Before this gets off on the wrong foot, I realize that a NHL shutout is a great accomplishment. Since the lockout, there have been only 491 of them in regulation, and as I said before, no team has ever seen so many from such young tenders before. I also know Holtby is a talented goalie. After all, we here at RMNB have been referred to as the world’s foremost authority on the young netminder. But let’s put this in a little perspective.
Apparently, Ovi wants you to have a new desktop wallpaper every other day now. (Photo credit: Greg Fiume)
Entering tonight’s game with the Edmonton Oilers, the big story on everyone’s mind was that Alex Ovechkin’s main running-mate for the past four seasons, Nicklas Backstrom, would be sidelined for the first time in his career due to a fractured left thumb he re-aggravated Monday against the Lightning. As Backstrom’s impressive consecutive games streak ended at 341, the big unknown was if it would have a negative effect on the Capitals suddenly surging offense.
Despite their impressive play of late, the Capitals’ last eight victories have been by only a one goal margin.
Uh, not anymore.
The Sydney Ice Dogs, a semi-professional ice hockey team in the Australian Ice Hockey League, recently released their first commercial to the world for their “Come to an Ice Dogs game, or we’ll ruin yours!” campaign. Above, an unsuspecting golfer learns the hard way that he should probably go over to the Catholic Club’s ice rink in Liverpool, New South Wales ASAP. Sure, this post has absolutely nothing to do with Nick Backstrom’s hand injury, the Capitals, or Russia in general, but since we love gratuitous violence – and it’s a Wednesday – we thought we’d share. Let us know what you think in the comments below.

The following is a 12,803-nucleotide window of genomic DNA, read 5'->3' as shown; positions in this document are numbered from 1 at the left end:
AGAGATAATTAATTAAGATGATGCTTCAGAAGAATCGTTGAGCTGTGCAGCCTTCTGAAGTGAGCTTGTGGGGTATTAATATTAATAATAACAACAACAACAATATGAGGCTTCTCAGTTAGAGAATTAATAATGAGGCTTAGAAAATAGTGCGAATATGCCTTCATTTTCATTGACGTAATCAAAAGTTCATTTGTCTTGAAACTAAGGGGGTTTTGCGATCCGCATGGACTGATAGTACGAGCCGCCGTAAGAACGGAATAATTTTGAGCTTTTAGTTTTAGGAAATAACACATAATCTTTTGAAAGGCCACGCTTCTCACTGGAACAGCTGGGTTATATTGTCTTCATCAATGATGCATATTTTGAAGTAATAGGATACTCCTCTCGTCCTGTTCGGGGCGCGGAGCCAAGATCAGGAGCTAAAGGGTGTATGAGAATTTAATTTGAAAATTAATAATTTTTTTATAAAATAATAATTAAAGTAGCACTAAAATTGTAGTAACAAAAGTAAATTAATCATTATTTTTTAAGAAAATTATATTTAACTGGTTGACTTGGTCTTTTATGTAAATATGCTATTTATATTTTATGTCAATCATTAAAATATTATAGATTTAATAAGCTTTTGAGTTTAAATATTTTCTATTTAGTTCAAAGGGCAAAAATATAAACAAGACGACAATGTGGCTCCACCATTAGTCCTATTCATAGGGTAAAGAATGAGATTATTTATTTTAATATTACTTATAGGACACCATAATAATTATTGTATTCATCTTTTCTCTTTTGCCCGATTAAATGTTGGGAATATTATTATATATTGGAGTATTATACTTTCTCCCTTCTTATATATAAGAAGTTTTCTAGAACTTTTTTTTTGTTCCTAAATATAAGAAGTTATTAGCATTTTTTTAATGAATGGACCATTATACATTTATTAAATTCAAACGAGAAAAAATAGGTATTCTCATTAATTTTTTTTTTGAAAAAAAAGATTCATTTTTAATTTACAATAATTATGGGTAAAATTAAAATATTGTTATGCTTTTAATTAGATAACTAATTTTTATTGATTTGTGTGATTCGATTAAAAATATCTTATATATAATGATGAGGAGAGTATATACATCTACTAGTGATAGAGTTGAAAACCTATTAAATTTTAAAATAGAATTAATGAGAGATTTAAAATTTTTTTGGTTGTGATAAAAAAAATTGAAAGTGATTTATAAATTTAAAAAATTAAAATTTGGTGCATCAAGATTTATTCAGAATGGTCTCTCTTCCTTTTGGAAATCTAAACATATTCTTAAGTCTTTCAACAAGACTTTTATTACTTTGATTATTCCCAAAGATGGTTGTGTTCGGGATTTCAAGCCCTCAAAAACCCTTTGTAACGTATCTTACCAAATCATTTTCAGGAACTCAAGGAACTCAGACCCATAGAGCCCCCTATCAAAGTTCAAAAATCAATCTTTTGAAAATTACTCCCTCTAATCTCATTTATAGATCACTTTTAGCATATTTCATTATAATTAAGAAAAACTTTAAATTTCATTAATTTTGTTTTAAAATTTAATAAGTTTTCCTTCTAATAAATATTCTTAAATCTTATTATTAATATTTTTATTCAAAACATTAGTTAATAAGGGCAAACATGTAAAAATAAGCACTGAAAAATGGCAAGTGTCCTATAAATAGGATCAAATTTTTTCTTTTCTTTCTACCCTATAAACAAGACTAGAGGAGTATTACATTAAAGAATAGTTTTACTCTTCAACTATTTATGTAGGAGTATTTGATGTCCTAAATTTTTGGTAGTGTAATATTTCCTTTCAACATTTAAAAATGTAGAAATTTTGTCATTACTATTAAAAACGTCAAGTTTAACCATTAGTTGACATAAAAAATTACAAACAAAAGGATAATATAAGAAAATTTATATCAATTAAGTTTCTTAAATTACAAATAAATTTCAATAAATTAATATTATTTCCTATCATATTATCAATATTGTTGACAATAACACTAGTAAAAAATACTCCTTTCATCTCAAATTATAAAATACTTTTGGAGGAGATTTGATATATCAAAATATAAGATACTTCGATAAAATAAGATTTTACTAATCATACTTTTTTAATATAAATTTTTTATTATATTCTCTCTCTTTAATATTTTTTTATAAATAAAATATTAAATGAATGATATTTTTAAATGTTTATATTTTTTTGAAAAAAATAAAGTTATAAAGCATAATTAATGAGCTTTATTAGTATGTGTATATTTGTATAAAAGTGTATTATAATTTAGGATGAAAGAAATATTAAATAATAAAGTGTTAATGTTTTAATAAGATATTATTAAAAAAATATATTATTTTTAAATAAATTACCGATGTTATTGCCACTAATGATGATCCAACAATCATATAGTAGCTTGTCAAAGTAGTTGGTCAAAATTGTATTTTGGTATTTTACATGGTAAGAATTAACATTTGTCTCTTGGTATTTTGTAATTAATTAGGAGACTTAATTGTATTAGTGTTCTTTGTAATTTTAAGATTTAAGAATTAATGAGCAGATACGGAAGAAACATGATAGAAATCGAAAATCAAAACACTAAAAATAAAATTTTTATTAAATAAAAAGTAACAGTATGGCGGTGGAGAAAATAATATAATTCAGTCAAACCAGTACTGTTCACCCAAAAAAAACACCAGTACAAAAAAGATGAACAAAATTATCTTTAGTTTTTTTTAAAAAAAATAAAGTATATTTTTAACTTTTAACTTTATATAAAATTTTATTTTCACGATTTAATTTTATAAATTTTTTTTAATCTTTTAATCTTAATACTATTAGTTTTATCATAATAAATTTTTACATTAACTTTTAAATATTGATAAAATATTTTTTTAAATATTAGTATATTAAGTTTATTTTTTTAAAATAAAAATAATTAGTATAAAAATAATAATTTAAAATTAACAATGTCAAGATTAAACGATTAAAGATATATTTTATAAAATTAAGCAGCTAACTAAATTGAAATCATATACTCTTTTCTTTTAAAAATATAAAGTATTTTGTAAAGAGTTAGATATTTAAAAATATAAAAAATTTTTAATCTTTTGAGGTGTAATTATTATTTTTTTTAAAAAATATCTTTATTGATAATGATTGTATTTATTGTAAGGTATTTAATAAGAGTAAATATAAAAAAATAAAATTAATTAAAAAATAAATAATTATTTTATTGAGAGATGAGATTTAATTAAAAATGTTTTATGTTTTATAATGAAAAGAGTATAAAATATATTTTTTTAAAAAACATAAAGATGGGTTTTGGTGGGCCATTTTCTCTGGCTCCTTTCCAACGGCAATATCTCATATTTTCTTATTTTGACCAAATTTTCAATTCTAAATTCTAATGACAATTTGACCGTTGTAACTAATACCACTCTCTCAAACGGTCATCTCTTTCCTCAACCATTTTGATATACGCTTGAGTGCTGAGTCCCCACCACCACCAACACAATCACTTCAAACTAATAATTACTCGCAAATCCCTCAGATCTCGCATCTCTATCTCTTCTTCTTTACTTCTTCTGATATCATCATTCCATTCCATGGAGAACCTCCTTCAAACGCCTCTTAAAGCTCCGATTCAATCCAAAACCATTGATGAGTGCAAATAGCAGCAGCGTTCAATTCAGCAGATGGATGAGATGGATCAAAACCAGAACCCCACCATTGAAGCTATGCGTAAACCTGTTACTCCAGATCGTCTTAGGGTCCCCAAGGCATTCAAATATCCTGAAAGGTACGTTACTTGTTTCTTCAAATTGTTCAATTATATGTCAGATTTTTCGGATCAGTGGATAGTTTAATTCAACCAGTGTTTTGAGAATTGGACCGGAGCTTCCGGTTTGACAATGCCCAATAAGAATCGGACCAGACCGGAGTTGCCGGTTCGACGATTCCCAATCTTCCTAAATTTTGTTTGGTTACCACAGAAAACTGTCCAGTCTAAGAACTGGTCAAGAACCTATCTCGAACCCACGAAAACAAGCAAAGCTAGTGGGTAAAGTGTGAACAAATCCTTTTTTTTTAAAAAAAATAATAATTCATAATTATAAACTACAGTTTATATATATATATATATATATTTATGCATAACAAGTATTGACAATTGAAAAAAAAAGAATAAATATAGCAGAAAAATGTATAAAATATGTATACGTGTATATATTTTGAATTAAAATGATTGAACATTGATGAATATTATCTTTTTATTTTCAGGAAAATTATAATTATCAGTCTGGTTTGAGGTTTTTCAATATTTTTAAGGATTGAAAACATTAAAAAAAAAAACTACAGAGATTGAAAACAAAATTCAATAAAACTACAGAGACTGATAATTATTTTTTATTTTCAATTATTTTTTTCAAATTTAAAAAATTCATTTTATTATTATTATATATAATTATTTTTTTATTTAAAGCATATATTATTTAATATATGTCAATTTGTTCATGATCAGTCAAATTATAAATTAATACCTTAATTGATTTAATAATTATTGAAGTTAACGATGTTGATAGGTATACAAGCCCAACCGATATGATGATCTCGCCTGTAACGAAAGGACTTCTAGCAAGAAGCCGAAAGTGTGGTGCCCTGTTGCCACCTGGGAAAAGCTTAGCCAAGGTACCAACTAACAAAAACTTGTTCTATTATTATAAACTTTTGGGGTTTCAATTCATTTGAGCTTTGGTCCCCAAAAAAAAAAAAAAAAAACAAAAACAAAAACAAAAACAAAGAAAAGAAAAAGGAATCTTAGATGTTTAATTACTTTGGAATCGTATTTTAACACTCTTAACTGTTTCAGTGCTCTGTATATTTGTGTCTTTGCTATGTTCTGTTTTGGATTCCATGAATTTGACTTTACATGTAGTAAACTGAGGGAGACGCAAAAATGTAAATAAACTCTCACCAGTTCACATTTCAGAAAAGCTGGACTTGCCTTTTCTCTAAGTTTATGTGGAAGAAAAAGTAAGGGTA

S/T to @saskystewart, the self-proclaimed “First Lady of Australian Ice Hockey” for posting.
Braden Holtby celebrates after stoning Lecavalier in the shootout. (Photo credit: Scott Audette)
The first sign of trouble came when a wicked shot by Tampa Bay center Nate Thompson struck Capitals goalie Michal Neuvirth in the helmet mere seconds into the game.
The helmet snaps broke. His colorful mask fell off and skidded to the boards. Neuvirth doubled over, apparently unable to make the ringing in his head stop. He allowed a soft power play goal and departed after the first period, forcing the Washington Capitals goalie carousel to turn to third-stringer Braden Holtby in a divisional showdown with a hard-hitting playoff atmosphere.
Capitals fans have been trying to figure out which one of Washington’s three baby-faced goalies is the future of the franchise all year long. Holtby tried to stake his claim with a brilliant 21-save effort in a pivotal 2-1 shootout win over the Lightning. The Capitals now lead the Lightning by two points in the Southeast Division.
Here’s Braden Holtby’s submission to the NHL for save of the year. Clearly, he’s learned from the best!
Hendy tells Sasha what we can only assume is “I freakin’ love you” after Semin scores the OTGWG.